Maturity a must - Indian insurance regulator approves regulations for public offerings by life insurance companies

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The insurance market in India has seen rapid growth and development since 1999, when it was opened up to private investment after two and a half decades as a nationalised industry. Foreign companies have taken advantage of the opportunities presented by this market, but their participation has been limited by Indian regulation.

Recently, however, there has been some deal activity in the sector with Mitsui Sumitomo picking up New York Life's stake in the Max New York Life Insurance joint venture. In addition, on December 1, 2011, the Insurance Regulatory and Development Authority of India ("IRDA") notified the IRDA (Issuance of Capital by Life Insurance Companies) Regulations, 2011 (the "Regulations") which allow life insurance companies in India to go public. Public offerings will be subject to regulation by both IRDA and the Securities and Exchange Board of India ("SEBI"). IRDA will determine if the company meets the qualification requirements of going public and SEBI will evaluate whether disclosure in the issuer's draft red herring prospectus ("DRHP") meets the requirements of the SEBI (Issue of Capital and Disclosure Requirements) Regulations, 2009 (the "ICDR Regulations"). With foreign direct investment in the sector still limited to 26%, insurers may soon look to the equity markets to raise capital.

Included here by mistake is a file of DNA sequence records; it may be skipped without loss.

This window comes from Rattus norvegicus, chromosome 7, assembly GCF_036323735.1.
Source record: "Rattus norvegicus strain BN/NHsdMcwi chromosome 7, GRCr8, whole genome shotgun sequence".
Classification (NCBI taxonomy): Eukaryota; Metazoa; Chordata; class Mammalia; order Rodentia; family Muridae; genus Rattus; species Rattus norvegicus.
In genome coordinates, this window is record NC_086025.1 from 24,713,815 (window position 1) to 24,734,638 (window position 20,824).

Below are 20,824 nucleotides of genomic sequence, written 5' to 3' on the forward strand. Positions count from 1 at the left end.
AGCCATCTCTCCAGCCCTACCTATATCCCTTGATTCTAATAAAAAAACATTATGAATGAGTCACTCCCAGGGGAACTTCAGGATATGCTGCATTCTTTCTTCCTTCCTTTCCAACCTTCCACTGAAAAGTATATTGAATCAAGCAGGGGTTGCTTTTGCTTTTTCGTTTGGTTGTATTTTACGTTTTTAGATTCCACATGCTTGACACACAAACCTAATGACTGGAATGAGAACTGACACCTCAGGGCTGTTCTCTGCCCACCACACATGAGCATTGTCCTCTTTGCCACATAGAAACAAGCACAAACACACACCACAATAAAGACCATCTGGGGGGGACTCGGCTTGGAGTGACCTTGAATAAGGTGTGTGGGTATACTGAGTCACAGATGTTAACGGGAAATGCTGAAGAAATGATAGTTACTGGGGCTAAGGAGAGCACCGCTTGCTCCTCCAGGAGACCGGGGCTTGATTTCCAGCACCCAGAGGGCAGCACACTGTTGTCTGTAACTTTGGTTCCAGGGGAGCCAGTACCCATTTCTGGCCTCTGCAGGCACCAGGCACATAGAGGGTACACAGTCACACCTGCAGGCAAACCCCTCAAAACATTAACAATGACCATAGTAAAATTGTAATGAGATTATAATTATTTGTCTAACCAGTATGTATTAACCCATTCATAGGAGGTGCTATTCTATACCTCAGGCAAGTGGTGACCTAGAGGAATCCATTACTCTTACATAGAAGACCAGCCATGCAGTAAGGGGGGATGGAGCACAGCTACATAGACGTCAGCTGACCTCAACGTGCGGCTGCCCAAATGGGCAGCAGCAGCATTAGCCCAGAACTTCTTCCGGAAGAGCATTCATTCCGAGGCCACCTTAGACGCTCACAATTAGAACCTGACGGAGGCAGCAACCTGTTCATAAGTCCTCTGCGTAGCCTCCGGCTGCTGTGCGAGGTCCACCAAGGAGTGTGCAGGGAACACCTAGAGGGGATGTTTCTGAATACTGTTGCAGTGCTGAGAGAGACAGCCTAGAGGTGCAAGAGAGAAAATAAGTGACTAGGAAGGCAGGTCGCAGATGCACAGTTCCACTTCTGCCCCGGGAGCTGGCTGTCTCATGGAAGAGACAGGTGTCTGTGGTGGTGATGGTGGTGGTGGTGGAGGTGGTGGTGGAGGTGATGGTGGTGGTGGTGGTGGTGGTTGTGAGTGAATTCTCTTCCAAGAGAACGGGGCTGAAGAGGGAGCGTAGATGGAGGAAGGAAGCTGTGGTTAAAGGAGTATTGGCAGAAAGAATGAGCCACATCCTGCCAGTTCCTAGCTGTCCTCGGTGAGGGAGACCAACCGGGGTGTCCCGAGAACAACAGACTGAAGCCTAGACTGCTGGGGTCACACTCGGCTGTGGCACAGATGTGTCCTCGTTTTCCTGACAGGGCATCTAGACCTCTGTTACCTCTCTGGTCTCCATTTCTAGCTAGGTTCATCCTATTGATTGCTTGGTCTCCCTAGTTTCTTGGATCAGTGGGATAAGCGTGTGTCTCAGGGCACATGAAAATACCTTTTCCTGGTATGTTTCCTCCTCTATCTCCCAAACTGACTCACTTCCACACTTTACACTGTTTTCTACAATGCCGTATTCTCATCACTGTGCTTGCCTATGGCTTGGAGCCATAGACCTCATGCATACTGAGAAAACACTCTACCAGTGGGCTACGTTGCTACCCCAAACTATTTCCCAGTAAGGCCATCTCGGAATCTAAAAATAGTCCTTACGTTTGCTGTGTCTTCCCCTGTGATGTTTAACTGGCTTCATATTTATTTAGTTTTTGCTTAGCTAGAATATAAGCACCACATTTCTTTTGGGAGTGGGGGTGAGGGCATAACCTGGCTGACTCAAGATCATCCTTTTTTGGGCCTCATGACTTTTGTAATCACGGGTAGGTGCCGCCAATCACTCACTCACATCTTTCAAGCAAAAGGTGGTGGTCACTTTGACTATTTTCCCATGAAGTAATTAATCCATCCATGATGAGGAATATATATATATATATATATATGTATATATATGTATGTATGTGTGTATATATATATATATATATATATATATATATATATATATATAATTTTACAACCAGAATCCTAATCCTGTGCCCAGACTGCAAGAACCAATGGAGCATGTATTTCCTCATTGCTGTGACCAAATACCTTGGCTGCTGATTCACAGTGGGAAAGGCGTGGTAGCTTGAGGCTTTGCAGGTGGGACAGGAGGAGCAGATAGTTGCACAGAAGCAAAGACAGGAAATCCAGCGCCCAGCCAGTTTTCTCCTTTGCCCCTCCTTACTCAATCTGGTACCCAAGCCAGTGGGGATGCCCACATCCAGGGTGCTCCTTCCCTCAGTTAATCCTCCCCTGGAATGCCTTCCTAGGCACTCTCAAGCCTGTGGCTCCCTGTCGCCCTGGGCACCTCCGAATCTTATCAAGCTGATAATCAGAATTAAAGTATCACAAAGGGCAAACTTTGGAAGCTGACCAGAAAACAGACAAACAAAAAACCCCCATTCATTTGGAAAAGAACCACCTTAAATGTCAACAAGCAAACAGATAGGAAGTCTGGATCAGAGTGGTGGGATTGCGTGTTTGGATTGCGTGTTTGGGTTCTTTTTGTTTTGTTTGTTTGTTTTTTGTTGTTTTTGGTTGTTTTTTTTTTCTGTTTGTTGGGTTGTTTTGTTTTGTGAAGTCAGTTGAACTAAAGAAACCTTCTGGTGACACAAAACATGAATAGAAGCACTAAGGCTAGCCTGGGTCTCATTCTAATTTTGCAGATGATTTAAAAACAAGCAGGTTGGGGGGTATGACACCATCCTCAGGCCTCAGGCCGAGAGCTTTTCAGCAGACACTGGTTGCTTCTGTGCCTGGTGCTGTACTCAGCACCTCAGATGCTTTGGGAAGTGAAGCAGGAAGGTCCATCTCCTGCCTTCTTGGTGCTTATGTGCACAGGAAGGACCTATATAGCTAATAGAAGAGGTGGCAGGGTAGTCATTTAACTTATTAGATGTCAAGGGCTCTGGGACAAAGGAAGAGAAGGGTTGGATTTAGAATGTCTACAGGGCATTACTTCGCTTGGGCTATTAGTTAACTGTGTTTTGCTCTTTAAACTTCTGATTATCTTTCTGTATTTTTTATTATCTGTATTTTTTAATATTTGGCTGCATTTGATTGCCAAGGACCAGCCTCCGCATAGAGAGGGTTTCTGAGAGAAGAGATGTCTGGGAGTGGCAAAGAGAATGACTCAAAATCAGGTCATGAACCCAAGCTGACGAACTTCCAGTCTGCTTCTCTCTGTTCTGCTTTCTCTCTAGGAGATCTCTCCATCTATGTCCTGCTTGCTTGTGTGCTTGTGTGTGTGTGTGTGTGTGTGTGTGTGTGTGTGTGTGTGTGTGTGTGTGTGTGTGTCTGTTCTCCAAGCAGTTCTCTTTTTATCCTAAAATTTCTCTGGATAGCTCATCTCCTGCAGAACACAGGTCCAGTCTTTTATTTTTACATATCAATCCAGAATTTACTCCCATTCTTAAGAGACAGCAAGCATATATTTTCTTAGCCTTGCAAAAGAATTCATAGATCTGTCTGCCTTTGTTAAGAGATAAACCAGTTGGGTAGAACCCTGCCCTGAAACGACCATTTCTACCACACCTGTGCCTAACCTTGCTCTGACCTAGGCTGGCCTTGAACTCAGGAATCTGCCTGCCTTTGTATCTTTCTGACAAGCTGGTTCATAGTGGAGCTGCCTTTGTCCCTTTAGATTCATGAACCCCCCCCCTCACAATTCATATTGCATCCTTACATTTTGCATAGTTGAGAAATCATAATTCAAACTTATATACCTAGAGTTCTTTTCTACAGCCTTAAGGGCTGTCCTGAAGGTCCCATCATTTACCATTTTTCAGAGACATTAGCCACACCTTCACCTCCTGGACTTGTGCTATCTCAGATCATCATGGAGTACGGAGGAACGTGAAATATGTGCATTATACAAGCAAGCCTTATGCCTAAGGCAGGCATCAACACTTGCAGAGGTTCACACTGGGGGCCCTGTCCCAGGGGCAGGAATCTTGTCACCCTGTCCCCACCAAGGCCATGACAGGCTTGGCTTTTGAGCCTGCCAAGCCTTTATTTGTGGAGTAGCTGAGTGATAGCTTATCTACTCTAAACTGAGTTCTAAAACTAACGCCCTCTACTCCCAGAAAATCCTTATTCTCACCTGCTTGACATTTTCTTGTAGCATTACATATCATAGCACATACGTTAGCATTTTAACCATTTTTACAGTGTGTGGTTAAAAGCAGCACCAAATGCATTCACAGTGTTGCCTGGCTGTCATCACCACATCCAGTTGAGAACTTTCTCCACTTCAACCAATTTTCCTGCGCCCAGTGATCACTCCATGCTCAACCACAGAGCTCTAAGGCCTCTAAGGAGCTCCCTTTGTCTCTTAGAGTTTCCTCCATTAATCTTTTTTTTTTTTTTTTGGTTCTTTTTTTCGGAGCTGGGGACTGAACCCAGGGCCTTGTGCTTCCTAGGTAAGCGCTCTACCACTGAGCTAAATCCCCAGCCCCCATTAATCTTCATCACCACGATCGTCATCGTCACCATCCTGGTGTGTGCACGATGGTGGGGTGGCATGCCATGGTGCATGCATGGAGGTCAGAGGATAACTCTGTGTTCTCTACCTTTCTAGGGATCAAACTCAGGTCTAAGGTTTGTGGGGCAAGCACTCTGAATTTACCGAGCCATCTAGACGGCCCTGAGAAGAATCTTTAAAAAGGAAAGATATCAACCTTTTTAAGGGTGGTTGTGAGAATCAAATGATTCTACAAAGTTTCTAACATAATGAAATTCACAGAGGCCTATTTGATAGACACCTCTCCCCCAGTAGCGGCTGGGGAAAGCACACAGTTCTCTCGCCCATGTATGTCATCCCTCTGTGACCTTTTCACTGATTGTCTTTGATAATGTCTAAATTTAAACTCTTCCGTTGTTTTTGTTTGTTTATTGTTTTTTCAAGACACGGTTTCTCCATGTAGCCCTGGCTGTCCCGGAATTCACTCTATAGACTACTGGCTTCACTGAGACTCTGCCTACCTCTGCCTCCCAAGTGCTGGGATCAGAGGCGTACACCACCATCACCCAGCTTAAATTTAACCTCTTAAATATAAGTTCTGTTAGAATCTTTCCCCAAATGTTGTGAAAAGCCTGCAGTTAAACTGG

This article assesses the new legislation and the potential consequences.